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A Year in Food: Five Favorite Dishes of 2011 

Wednesday, Dec 28 2011
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Even while it was happening, most of us who monitor San Francisco's restaurant scene recognized that 2010 was a peak year. The city's tepid tolerance for avant-garde flavors and techniques gave way to enthusiasm, and it became clear that Bay Area chefs were synthesizing a more innovative approach to Californian cuisine.

So I wasn't surprised, looking over my reviews from 2011, to find it resembled the settling-in period that inevitably follows a new romance — that point when the endorphins aren't pinging around your body and marathon dates give way to comfortable routines. While higher-end chefs continued to think through this new California cuisine, it was also a big year for burgers, barbecue, ramen, and fried chicken. The food trucks that began dominating blog posts and Twitter feeds in 2010 continued proliferating, as did popups, crêpe-and-boba dessert cafes, and self-defined izakayas. The year's greatest pleasures may have been quieter ones, but they were no less satisfying. Here are five of the dishes that lodged in my memory.

5. Veal tongue salad with celery and olives at Locanda
557 Valencia (at 17th St.), 863-6800, www.locandasf.com
When braised forever and sliced just so, tongue can be one of the most elegant parts of the body, culinarily speaking. Take, for instance, Anthony Strong's impeccable Roman-inspired tongue salad. Paper-thin shavings of close-grained, silky meat undulated across the plate, intertwining with thinly sliced celery and tiny purple olives. The meat was drizzled with just enough salsa verde to give it a bright, herbaceous shimmer. The delicacy of the dish, and its ubiquity on tables across the dining room, offered proof that offal's transgressive, black-metal reputation has finally faded. It's not a dare, it's dinner.

4. Apricot-cherry pie from Butter Love Bakeshop
www.butterlovebakeshop.com
Pie will never be the new cupcake. Too humble for most high-end places, too difficult for restaurants without pastry chefs to produce, it's a dessert meant to be mastered at home — which is why pie is the perfect dish for small-scale bakers. The best of a new crop of pie-bakers appearing at popups and on street corners is Butter Love Bakeshop's Esa Yonn-Braun. She bakes pies for delivery only, arriving at your office while the box is still warm and the juices beading up through the holes in the crust still glisten. Her apricot-cherry pie wasn't just memorable for its crust, which dissolved into molecule-thin flakes of pastry each time I cut into it, but for its vivid filling, as descriptive of mid-June as a page from the Farmers' Almanac.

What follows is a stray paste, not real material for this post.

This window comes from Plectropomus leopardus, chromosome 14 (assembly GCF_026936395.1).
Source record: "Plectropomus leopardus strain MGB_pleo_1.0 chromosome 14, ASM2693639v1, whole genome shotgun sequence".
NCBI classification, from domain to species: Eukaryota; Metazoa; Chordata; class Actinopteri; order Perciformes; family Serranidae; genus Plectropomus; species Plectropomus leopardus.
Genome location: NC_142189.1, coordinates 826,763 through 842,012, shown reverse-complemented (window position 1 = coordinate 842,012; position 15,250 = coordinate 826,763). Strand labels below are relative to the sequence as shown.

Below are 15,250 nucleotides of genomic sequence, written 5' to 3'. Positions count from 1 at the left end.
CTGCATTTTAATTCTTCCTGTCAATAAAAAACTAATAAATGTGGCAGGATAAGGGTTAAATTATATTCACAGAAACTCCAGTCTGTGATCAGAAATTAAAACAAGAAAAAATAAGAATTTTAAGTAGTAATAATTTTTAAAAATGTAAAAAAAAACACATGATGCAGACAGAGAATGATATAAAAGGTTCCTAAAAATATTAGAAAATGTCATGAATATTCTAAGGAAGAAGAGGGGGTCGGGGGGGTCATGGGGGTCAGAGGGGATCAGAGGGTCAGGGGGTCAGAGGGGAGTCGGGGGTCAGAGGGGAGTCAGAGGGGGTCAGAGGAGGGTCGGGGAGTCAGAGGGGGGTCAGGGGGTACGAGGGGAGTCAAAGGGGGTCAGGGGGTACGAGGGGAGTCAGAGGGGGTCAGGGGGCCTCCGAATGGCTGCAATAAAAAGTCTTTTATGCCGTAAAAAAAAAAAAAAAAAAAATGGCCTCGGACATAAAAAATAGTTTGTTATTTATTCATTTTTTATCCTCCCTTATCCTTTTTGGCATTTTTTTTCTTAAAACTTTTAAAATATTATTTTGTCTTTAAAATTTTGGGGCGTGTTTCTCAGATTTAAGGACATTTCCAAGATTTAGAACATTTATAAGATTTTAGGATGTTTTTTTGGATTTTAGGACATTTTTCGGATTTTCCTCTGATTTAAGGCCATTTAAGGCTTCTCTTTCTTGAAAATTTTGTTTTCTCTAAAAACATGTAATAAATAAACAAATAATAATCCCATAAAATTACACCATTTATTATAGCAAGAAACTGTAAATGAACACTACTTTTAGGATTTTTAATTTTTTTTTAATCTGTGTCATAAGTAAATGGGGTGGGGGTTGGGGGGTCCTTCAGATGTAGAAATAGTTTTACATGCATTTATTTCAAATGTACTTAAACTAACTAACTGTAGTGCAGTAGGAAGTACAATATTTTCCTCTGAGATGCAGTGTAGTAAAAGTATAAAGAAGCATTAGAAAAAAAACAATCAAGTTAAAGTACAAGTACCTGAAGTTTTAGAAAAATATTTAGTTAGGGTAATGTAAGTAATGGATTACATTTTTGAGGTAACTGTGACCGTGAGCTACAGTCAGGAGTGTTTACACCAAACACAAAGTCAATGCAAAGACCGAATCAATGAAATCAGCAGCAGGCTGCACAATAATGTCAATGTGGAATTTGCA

3. Clay pot rice with Chinese bacon and spareribs at Ma's Dim Sum Cafe
1315 Powell (at Broadway), 788-3532
In June this year, I began a column on SFoodie, SF Weekly's food blog, titled "Rice Plate Journal," for which I've been canvassing Chinatown, block by block, bakery by dim sum shop. The goal is to survey a restaurant scene dismissed by many San Franciscans, who argue that the best Cantonese food has moved out to the Avenues and the suburbs. I can't say yet that the detractors are wrong, but at least once a month I come across a dish like the clay pot rice at Ma's Dim Sum Cafe. Most of the restaurant's customers wait 15 minutes for one of the clay pots, then spend another half-hour slowly eating their way from the tender spareribs on the top down to the crust of rice baked onto the sides of the pot. My favorite version is perfumed with Chinese bacon, whose fat melts into the rice and coats the grains, and a soy-and-wine sauce that you squirt onto the top just before eating.

2. Piccino's semolina gnocchi with roast summer squash, olives, and a farm egg
1001 Minnesota (at 22nd St.), 824-4224, www.piccinocafe.com
If the naughts were the decade of the pig, where lardo and trotters became as familiar to American diners as they are in Shanghai and Modena, the tens belong to the vegetable. Some of the best dishes I've eaten all year have been entirely vegetarian, or so focused on produce that the meat was an afterthought. Rachel Silcocks, Piccino's new chef, is composing vegetable-centric dishes so delicately balanced it's no slam to say that salads are some of her top dishes. There was a roasted cauliflower, farro, and roasted almond salad, for instance, that's haunted me more persistently than a Rihanna song. But Silcocks' signature dish right now is her semolina gnocchi, a square of a baked wheat porridge smothered in oven-caramelized roast squash, a pungent olive sauce, and an egg whose yolk gilds and enriches the dish wherever it flows.

1. Smoked mullet roe on buckwheat toast from Bar Tartine
561 Valencia (at 16th St.), 487-1600, www.bartartine.com
When I think of the menu that most piqued my curiosity this year, it would have to be the one at Bar Tartine, now that Nick Balla has taken over the kitchen. The former chef at Nombe and O Izakaya is now mining his memories of a youth spent in Hungary for inspiration, yet Balla's chicken paprikas and sour-cherry soup are as unfamiliar to Hungarians as they are to the rest of us, infused as they are with his Japanese training and the near-infinite varieties of local produce. Balla's house-cured mullet roe may be the dish I remember most distinctly, with thick slices of translucent gold roe that the chef's uncle ships him from Florida. Dense, creamy, and tinged with a faint minerality, the roe was cosseted by a thick smear of unsalted butter and checked by the biting crunch of fresh radish coins and the deep char of toasted buckwheat-laced bread — baked by Bar Tartine owner Chad Roberston, of course. It's some of the most personal and innovative food around, an interesting life translated into fascinating food.

About The Author

Jonathan Kauffman

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